This can be done with a $10 Radio Shack scientific calculator in five minutes. Or it’s more fun to do it in your head and amaze your friends. The trick is to know how to do dB in your head by learning a few numbers: 1 dB = 1.1, 3 dB = 1.4, 6 dB = 2, 10 dB = 3.1, 20 dB = 10. From this you can decompose any number quickly. Take 87 dB. Eighty dB is a factor of 10,000 (from four 20s). Seven dB more is a factor of two times 1.1 (6+1 dB). So 87 dB is 22,000, in round numbers.

On the other end of the dynamic range, with 24-bit recording, it is acoustic noise that usually dominates, at least at low frequencies. I’ve already described the condom mic for the air handler, but what about other acoustic noises? Here is where the Miami Beach Police Department got into the act. They closed off the streets around the Lincoln Theatre, home to the New World Symphony, for two hours while we got this recording! They were under the impression we were a movie shoot (we were shooting HD video as well as the sound), and they knew how to handle that from all the film and television work done there. And it worked: there was no intrusive noise.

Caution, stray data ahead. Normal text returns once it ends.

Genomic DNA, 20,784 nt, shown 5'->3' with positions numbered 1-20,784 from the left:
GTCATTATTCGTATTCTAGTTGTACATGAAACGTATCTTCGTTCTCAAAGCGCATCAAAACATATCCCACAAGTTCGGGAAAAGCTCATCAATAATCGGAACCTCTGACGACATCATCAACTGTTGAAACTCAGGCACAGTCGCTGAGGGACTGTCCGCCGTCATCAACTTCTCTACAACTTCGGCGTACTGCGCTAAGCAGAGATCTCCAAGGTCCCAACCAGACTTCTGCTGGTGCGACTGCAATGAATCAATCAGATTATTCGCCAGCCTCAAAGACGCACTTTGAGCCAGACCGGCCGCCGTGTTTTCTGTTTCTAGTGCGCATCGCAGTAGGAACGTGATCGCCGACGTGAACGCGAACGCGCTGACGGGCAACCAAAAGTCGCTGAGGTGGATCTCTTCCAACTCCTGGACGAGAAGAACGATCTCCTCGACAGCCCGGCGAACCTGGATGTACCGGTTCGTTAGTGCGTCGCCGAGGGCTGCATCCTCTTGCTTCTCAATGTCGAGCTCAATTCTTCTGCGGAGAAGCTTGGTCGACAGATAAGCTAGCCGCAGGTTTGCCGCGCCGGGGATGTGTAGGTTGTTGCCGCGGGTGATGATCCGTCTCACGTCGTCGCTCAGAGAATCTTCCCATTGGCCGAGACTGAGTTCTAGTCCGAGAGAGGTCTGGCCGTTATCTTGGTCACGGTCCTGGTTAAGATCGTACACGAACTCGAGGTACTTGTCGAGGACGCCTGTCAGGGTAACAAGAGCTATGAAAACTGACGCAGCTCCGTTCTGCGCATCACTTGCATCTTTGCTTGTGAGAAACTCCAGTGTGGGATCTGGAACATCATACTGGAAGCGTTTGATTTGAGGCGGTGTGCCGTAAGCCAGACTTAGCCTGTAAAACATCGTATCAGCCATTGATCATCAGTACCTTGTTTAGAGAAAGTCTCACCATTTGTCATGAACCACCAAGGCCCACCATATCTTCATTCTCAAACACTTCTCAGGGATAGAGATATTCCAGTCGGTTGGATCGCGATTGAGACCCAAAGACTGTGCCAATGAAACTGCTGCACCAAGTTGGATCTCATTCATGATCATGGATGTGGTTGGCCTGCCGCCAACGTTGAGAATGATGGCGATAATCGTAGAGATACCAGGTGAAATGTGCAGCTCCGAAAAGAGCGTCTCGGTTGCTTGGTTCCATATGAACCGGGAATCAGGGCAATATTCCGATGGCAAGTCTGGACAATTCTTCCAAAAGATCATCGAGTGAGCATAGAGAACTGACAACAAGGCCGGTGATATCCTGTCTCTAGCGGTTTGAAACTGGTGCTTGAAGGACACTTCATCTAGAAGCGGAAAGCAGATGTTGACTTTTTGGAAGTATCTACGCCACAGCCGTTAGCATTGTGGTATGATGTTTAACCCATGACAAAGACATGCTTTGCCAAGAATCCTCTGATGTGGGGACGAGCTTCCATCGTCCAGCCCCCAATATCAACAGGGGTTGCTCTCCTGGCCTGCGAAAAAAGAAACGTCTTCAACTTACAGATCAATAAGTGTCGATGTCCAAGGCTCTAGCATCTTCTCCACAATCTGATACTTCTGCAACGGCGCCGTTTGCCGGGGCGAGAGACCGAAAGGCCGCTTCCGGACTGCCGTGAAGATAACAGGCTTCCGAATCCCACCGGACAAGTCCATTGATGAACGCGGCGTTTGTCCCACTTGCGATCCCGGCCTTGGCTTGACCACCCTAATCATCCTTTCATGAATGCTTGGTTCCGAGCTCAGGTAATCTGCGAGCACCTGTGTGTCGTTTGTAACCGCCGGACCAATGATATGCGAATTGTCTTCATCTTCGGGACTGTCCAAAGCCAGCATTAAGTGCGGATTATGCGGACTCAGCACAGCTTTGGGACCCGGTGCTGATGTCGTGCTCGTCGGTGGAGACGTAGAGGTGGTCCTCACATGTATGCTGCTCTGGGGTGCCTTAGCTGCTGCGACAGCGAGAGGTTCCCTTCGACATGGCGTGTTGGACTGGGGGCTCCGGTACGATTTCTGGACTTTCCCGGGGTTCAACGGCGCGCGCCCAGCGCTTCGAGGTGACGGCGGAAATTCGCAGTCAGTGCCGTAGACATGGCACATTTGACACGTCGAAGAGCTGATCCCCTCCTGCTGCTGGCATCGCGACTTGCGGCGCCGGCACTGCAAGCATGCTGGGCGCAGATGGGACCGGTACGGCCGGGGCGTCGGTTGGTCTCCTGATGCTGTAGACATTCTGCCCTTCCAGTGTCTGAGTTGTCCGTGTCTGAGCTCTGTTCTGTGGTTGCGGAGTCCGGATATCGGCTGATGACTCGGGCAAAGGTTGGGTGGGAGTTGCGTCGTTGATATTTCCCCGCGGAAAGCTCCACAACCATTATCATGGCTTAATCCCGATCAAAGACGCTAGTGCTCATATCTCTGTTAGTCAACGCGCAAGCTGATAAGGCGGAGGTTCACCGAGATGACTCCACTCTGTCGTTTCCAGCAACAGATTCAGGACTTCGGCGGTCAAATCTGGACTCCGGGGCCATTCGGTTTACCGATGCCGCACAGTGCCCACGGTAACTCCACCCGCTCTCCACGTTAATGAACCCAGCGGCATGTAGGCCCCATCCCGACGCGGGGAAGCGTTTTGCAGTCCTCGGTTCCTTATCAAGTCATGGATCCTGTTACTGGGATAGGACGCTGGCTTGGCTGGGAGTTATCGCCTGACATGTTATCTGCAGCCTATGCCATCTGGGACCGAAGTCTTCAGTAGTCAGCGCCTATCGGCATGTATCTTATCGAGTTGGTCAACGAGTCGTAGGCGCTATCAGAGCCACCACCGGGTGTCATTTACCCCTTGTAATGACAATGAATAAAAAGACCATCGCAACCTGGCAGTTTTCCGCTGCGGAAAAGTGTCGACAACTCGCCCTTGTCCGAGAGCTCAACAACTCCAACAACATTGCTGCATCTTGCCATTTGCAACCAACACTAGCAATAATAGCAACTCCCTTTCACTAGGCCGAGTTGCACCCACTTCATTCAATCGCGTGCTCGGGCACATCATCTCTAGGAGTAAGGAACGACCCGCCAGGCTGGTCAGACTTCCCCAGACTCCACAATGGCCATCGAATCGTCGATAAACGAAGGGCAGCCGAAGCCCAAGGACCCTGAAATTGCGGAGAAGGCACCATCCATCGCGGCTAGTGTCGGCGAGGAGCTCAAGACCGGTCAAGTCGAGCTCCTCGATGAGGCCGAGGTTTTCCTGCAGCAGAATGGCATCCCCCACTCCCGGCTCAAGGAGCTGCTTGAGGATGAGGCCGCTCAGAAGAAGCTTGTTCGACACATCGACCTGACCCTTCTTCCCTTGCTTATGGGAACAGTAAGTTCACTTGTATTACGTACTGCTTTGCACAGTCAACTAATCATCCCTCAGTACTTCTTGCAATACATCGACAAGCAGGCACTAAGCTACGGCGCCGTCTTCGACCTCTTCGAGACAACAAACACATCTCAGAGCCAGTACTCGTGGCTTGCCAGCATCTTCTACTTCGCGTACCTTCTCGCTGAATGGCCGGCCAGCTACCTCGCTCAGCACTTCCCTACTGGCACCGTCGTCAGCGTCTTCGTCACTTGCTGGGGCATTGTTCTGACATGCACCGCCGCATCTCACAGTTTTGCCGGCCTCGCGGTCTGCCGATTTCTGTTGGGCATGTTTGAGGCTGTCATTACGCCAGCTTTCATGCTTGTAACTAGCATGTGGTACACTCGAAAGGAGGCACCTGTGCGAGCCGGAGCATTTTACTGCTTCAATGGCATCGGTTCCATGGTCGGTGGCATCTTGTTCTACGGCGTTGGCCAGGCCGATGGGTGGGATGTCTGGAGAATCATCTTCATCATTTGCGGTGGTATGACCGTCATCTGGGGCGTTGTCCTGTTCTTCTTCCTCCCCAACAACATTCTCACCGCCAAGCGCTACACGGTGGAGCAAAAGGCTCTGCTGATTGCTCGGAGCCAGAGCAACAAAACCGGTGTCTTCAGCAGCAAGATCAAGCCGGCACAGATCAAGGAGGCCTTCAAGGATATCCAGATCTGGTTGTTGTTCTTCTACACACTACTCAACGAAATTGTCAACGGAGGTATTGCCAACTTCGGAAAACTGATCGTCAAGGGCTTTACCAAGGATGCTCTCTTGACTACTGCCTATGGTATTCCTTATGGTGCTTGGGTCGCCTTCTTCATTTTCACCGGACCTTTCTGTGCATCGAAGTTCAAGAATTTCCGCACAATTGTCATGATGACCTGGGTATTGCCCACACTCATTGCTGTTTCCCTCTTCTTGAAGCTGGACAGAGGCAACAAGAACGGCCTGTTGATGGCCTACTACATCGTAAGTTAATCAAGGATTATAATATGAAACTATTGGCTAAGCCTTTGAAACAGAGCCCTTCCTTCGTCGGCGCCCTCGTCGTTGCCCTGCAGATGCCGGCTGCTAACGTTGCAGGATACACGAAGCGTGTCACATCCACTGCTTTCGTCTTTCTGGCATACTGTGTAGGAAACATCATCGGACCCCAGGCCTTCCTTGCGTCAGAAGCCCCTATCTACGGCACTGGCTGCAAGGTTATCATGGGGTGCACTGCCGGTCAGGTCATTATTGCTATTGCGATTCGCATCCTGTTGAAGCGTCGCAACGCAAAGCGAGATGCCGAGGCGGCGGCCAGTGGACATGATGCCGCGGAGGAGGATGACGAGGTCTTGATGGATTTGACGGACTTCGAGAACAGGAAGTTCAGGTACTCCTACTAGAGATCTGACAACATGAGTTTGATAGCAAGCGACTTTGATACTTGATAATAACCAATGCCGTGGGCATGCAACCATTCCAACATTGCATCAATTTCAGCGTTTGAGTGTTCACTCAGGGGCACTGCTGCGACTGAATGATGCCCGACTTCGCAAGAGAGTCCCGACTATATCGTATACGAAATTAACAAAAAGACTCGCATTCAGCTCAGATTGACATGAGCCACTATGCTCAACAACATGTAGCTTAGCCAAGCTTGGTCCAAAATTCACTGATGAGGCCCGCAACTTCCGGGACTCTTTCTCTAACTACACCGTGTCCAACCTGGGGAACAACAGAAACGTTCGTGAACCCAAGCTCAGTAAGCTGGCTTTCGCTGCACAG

So, on the day of the event, we recorded 24 channels of 24-bit/48 kHz audio to tape, and merrily came away with two run throughs of the piece to serve as editing elements. The room acoustics of the Lincoln Theatre leave something to be desired. While efforts were obviously made to add diffusion and keep reverberation under control in the orchestra’s re-outfitting of the space from its original purpose of movie theater, this left them with a fairly small hall, and they’ve got a fairly large band. So if the available drapery for absorption is left open, it’s too loud, and if closed, it’s too dead. What we did to overcome this obstacle, and other tricks, will be discussed next time.

Surround Professional Magazine